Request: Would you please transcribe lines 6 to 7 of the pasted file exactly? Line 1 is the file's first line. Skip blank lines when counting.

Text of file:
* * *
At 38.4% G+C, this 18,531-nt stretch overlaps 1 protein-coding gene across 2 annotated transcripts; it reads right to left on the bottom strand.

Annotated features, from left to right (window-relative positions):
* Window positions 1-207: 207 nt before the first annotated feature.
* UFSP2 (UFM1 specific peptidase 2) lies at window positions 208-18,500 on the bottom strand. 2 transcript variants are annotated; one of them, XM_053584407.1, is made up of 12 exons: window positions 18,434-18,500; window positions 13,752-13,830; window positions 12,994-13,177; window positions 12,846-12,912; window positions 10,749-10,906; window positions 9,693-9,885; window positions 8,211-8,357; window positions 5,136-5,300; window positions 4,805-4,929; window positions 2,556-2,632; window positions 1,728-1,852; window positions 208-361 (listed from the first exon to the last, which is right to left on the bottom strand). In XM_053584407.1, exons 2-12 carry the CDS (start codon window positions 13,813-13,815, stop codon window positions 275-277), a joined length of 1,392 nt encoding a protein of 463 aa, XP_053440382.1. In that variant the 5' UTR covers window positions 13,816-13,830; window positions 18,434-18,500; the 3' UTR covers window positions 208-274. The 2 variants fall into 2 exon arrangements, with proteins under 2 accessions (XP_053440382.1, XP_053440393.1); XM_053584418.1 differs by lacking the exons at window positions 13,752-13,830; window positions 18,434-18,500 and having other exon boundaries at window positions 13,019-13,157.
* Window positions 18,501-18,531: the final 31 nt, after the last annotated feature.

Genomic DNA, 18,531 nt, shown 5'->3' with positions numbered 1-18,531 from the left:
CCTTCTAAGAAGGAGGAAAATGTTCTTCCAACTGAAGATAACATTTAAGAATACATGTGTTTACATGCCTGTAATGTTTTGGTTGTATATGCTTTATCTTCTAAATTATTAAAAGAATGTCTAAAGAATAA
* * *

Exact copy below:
Genomic DNA, 18,531 nt, shown 5'->3' with positions numbered 1-18,531 from the left:
CCTTCTAAGAAGGAGGAAAATGTTCTTCCAACTGAAGATAACATTTAAGAATACATGTGTTTACATGCCTGTAATGTTTTGGTTGTATATGCTTTATCTTCTAAATTATTAAAAGAATGTCTAAAGAATAA